01 Jul 2020 in Newsletter
Impact of Shifting Burden of Proof Provision for Trade Secret Civil Proceedings in the US-China Economic and Trade Agreement and China’s Most Recent Response
By Han-Mei Tso
After more than two years of negotiations, China and the United States in January 2020 signed the Economic and Trade Agreement. As a result of “phase 1,” the Trade Agreement sets forth the provisions relating to intellectual property in Chapter 1, indicating a fundamental consensus between the countries on strengthening the protection of intellectual property. Following the general obligations set forth in Section A of the Intellectual Property Chapter, seven articles set forth in Section B relate to strengthening of trade secret protection, which further demonstrates the concerns of both China and particularly the US regarding effective trade secret protection in China.
On January 15, 2020, China and the United States signed the Economic and Trade Agreement in Washington, D.C. As a result of the “phase 1” economic and trade negotiations, the Trade Agreement sets forth the provisions relating to intellectual property in Chapter 1, which shows the fundamental consensus between China and the US on strengthening the protection of intellectual property. Following the general obligations set forth in Section A of the Intellectual Property Chapter, seven articles set in Section B are all related to strengthening the trade secret protection, which further demonstrates the concerns of both China and particularly the US regarding trade secret protection in China.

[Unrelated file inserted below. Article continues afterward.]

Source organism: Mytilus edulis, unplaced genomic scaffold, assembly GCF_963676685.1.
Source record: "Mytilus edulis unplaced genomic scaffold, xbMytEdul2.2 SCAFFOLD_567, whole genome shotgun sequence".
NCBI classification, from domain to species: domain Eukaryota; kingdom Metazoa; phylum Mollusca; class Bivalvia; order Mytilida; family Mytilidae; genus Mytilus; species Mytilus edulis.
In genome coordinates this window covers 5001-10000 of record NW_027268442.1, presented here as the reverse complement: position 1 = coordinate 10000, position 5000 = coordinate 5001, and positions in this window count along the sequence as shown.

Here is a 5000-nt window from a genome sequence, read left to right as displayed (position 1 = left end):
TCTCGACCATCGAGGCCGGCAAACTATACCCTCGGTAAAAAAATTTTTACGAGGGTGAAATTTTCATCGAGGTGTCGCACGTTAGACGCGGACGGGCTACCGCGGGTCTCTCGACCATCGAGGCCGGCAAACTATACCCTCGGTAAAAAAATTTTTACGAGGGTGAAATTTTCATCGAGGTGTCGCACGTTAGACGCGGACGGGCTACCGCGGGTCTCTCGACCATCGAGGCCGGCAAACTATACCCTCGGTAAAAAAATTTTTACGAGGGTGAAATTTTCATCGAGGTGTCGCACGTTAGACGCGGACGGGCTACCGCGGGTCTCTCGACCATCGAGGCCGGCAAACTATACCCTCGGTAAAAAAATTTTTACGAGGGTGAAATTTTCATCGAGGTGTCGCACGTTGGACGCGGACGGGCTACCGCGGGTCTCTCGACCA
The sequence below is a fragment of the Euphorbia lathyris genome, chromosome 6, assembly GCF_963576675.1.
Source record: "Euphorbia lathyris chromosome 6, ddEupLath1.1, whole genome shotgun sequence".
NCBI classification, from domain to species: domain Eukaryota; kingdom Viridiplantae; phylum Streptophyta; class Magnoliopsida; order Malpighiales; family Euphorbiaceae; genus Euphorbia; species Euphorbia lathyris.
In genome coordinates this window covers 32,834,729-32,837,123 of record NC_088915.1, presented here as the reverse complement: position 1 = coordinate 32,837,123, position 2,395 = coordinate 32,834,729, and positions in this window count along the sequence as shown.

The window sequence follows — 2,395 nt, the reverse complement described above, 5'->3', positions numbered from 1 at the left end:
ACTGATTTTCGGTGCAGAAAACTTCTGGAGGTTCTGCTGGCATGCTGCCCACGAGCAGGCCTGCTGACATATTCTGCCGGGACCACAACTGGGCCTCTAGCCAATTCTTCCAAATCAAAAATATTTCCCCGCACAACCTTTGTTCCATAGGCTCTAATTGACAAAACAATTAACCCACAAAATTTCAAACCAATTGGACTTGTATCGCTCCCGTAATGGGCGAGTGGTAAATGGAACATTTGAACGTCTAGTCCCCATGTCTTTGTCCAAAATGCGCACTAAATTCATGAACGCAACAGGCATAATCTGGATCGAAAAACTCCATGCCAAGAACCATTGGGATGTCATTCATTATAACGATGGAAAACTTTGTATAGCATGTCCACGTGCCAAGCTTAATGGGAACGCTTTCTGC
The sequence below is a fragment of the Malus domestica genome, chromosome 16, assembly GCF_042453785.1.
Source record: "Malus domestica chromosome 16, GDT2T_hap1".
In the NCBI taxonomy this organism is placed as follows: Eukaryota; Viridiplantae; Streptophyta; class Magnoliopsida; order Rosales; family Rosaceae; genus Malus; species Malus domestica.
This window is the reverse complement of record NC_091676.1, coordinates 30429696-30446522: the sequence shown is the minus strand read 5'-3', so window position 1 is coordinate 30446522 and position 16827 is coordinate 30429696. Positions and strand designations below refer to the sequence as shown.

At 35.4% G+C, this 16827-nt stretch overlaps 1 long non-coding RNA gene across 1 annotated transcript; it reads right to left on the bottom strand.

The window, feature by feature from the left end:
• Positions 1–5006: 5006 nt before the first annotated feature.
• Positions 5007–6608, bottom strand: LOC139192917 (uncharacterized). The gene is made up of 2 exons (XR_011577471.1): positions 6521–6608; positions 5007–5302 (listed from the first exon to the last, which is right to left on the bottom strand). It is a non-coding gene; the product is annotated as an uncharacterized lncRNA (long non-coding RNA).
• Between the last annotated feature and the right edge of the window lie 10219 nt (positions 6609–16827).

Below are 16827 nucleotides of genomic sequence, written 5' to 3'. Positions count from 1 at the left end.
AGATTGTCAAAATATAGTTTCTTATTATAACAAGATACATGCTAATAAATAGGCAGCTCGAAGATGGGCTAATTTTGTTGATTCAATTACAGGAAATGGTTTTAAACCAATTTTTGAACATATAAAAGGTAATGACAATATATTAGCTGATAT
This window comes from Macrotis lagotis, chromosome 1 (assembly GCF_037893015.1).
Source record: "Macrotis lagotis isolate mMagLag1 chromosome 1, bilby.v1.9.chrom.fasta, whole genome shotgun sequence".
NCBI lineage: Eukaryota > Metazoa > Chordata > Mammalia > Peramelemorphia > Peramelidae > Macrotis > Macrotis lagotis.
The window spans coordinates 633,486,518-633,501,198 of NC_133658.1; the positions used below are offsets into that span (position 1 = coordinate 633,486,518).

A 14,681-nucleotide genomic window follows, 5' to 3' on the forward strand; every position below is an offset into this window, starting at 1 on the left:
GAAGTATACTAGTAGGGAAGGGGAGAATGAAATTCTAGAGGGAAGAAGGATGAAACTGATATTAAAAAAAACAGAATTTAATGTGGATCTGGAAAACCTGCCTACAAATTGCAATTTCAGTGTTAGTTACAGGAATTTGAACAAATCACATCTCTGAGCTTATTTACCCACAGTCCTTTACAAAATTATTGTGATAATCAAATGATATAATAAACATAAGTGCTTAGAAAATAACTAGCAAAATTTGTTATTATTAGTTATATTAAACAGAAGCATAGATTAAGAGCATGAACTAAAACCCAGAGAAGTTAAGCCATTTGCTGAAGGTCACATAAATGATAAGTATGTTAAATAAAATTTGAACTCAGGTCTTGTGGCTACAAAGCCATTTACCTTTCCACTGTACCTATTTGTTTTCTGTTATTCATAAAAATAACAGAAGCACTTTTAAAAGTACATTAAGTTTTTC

In the Trade Agreement, Article 1.5 prescribes burden-shifting in a civil proceeding for trade secret misappropriation. According to Article 1.5, Paragraph 1, the US and China shall prescribe that the burden of proof should shift to the defendant in a civil judicial proceeding for trade secret misappropriation if the right holder of the trade secret has produced prima facie evidence, including circumstantial evidence, to reasonably show that the trade secret was misappropriated by the defendant. Regarding the burden-shifting in the trade secret misappropriation cases, Article 1.5, Paragraph 2 further requires China should prescribe:
- the burden of proof or burden of production of evidence, as appropriate, shifts to the accused party to show that it did not misappropriate a trade secret once a holder of a trade secret produces:
- evidence that the accused party had access or opportunity to obtain a trade secret and the information used by the accused party is materially the same as that trade secret;
- evidence that a trade secret has been or risks being disclosed or used by the accused party; or